Nov. 12, 1892
1 2 Final Kansas 12 0 - 12 Nebraska 0 0 - 0 First half KU: William Matterson run for TD (Piatt kick) KU: Kinzie fumble return for TD (Piatt kick) -Lineups- Nebraska Kansas Alonzo Yont, .....LE......Chester Dumm, R.D. Church A. Foster Howe..............LT..William Matterson Jesse Yont........LG....Bertrand Hamill Isaac Hopewell....C.............Coleman Albin Jones.......RG..Arthur Huddleston Sinclair..........RT...Melville Mendell Oliver............RE......Alvin Shepard Eugene Pace.......QB....Orah Williamson George Flippin....LH.......John Kinzie* James Johnston....RH....Eugene Springer Ebenezer Mockett..FB......William Piatt * Possibly Wilbur Kinzie Note: Any spellings that differ from the newspaper story are from official athletic department records.
The Lincoln Evening News report of the game said poor coaching and punting were Nebraska's downfall against Kansas in the first meeting between the schools.
The Kansas eleven was stronger than the university eleven in team play. Individually the Nebraska boys play just as well, but the lack of proper coaching is evident, the story said.
It was described as the best natured and fastest game ever played in Nebraska. There were many carriages drawn up along the field and their fair occupants seemingly enjoyed the game very much.
George Flippin played his usual strong game. He is undoubtedly the best man in the team, but his blocking is not so good as it might be. ... Whenever Flippin bucked the line at right guard he seemed to make good gains. Hopewell at center played a steady strong game.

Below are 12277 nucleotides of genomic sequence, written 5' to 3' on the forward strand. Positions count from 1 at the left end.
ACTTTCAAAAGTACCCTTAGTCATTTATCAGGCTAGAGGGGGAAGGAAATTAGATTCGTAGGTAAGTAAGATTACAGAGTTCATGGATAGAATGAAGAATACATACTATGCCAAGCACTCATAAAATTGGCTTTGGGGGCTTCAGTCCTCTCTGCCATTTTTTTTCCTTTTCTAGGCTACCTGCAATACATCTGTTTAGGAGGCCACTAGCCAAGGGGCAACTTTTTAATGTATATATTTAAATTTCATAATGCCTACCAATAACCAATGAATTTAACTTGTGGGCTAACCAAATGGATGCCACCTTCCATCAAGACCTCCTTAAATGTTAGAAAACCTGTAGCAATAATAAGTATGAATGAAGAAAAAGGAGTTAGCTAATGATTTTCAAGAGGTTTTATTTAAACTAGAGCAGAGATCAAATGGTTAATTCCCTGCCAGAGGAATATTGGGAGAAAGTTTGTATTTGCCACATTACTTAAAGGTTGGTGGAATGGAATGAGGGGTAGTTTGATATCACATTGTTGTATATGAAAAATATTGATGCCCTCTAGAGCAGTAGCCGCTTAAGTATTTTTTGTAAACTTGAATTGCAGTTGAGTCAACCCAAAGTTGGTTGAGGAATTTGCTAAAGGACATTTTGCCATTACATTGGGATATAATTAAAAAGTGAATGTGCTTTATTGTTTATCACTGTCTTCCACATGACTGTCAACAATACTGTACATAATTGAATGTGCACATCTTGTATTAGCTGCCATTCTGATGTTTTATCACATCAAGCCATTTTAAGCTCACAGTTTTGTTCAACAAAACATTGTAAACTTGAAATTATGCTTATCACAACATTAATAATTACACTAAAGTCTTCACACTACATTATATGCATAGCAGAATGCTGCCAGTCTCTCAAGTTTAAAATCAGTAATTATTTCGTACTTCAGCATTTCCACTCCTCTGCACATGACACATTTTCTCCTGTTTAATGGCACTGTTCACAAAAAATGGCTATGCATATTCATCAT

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BEAT THE BOYS. Kansas Defeats Nebraska by a Score of Twelve to Nothing. Saturday would have been a perfect day for football had it not been for the high wind which blew from the south. The crowd present was larger than that at the Illinois game, and it witnessed the best natured and fastest game ever played in Nebraska. There were many carriages drawn up along the field and their fair occupants seemingly enjoyed the game very much. The Kansas team had many adherents among the crowd and the ''Rock Chalk" was sometimes almost as strong as the university yell. The teams lined up at 3:15 in this order: Nebraska. Kansas. A.A. Yont, Dumm, Church left end A. Foster Howe left tackle Matteson J.G. Yont left guard Hamill Hopewell center Coleman Jones right guard Hudleson Sinclair right tackle Mendall Oliver right end Shepard Pace quarter back Williamson Flippin left half Kinzie Johnson right half Springer Mockett full back Piatt On the toss Kansas won, and took the south goal having the wind with them. Nebraska started the ball with the wedge and gained ten yards. Then Flippin knocked out eight yards more around the end. Mockett tried the left end but was downed by Dumm without much gain. In tackling him, Dumm hurt his ankle and Foster took his place. Flippin made a futile attempt to gain around the right end. Nebraska had now four yards to gain in one trial. Flippin butted the rush-line with head down but could not make it and the ball passed to Kansas. The ball was passed to Matteson, who ran like a deer around the right end. Aided by systematic and skillful blocking he gained twenty-five yards for Kansas. Kinsey and Springer bucked the line twice each for thirteen yards. Then little Prof. Shepard made a gain of fourteen yards around the left end. In all the runs made by Shepard and Matteson the blocking of the Kansas team was excellent. Kinsey, Piatt and Springer were sent against the line and drove the ball to three yards from Nebraska's goal. At this point the ball was fumbled and twenty-two men piled up in a heap on top of it. When they were unraveled Flippin was found at the bottom with the ball in his arms. The Nebraskans were desperate and Flippin, Johnson and Mockett hit the line like catapaults, gaining about ten yards. Mockett again bucked the line but lost the ball to Kinsey. The ball was passed to Kinsey who was downed six yards behind the rush line. This aroused the Kansas men and on the next trial Matteson passed around the right end across the goal line and secured the first touch down. Piatt kicked an easy goal. 6-0. From this time Nebraska played Kansas an even game. They bucked the line with spirit. Although the ball frequently passed to Kansas through inability to gain five yards, the Kansas men were unable to make very large gains through the line or around the ends and Nebraska would again obtain the sphere. Kansas gained her other six points in the first half in this manner: Unable to gain by rushing the ball they were forced to depend on Piatt's punting. One of these punts was stopped by a pretty jump by Oliver and resulted in a loss to Kansas. But toward the end of the first halt Piatt made a long punt with the wind; Mockett caught the ball and started to run but neglected to hold it firmly. Kinsey snatched it from him and had a clear field to the goal, obtaining a touch down which he should not have had. Piatt again kicked goal making the final score 12 to 0. In the second half the ball remained near the center of the field throughout, never passing the twenty-five yard line on either side. It abounded in pretty tackles and good plays. Had Nebraska been able to depend on Mockett's punting and made use of the strong wind in the second half the score might have been tied. For the Nebraska team, Flippin played his usual strong game. He is undoubtedly the best man in the team, but his blocking is not so good as it might be. Oliver at right end played an excellent game. He is a better end than full back. Mockett made some good tackles, notably his tackle of Matteson on his first long run, but has punting was woefully poor. Pace's play was in no way inferior to Williamson's strong game. Jones in the rush line had the best of Hamill, the hole-maker. Whenever Flippin bucked the line at right guard he seemed to make good gains. Hopewell at center played a steady strong game. The Kansas eleven was stronger than the university eleven in team play. Individually the Nebraska boys play just as well, but the lack of proper coaching is evident. It is no discredit to young Yont to say that we have no end equal to Shepard, who played that position for three years at Cornell. In Kansas Matteson, Shepard and Kinsey carried off the honors of the day. The game was notable for the absence of slugging and ill-natured work of every kind. In conclusion it may be said that with the same training the university boys could put up as good if not a better game than any team they have met this year.